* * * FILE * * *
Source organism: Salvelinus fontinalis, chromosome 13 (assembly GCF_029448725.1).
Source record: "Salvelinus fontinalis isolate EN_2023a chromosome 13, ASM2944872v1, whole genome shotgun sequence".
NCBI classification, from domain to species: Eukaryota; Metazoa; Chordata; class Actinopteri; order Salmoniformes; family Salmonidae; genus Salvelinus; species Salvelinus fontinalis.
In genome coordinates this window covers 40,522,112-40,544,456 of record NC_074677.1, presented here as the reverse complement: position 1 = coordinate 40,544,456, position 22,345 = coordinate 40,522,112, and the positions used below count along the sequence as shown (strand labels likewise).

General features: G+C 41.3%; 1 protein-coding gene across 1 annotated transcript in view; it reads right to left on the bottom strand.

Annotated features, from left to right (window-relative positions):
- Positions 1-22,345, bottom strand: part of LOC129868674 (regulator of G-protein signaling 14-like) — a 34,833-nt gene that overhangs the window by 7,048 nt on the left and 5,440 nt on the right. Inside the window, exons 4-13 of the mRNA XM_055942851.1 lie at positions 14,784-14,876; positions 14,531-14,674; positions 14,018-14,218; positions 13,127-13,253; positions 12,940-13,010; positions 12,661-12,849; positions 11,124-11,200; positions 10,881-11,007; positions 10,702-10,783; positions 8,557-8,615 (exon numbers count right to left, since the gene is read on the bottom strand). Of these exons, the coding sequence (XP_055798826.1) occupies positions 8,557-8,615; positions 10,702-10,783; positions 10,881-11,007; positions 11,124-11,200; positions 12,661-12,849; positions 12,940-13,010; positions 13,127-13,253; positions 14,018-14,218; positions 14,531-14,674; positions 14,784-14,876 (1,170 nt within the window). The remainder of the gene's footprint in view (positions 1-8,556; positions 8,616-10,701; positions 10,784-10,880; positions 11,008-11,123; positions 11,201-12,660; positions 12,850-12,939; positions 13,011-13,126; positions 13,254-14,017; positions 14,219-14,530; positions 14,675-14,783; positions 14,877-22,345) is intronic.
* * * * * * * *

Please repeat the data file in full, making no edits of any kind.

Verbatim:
Source organism: Salvelinus fontinalis, chromosome 13 (assembly GCF_029448725.1).
Source record: "Salvelinus fontinalis isolate EN_2023a chromosome 13, ASM2944872v1, whole genome shotgun sequence".
NCBI classification, from domain to species: Eukaryota; Metazoa; Chordata; class Actinopteri; order Salmoniformes; family Salmonidae; genus Salvelinus; species Salvelinus fontinalis.
In genome coordinates this window covers 40,522,112-40,544,456 of record NC_074677.1, presented here as the reverse complement: position 1 = coordinate 40,544,456, position 22,345 = coordinate 40,522,112, and the positions used below count along the sequence as shown (strand labels likewise).

General features: G+C 41.3%; 1 protein-coding gene across 1 annotated transcript in view; it reads right to left on the bottom strand.

Annotated features, from left to right (window-relative positions):
- Positions 1-22,345, bottom strand: part of LOC129868674 (regulator of G-protein signaling 14-like) — a 34,833-nt gene that overhangs the window by 7,048 nt on the left and 5,440 nt on the right. Inside the window, exons 4-13 of the mRNA XM_055942851.1 lie at positions 14,784-14,876; positions 14,531-14,674; positions 14,018-14,218; positions 13,127-13,253; positions 12,940-13,010; positions 12,661-12,849; positions 11,124-11,200; positions 10,881-11,007; positions 10,702-10,783; positions 8,557-8,615 (exon numbers count right to left, since the gene is read on the bottom strand). Of these exons, the coding sequence (XP_055798826.1) occupies positions 8,557-8,615; positions 10,702-10,783; positions 10,881-11,007; positions 11,124-11,200; positions 12,661-12,849; positions 12,940-13,010; positions 13,127-13,253; positions 14,018-14,218; positions 14,531-14,674; positions 14,784-14,876 (1,170 nt within the window). The remainder of the gene's footprint in view (positions 1-8,556; positions 8,616-10,701; positions 10,784-10,880; positions 11,008-11,123; positions 11,201-12,660; positions 12,850-12,939; positions 13,011-13,126; positions 13,254-14,017; positions 14,219-14,530; positions 14,675-14,783; positions 14,877-22,345) is intronic.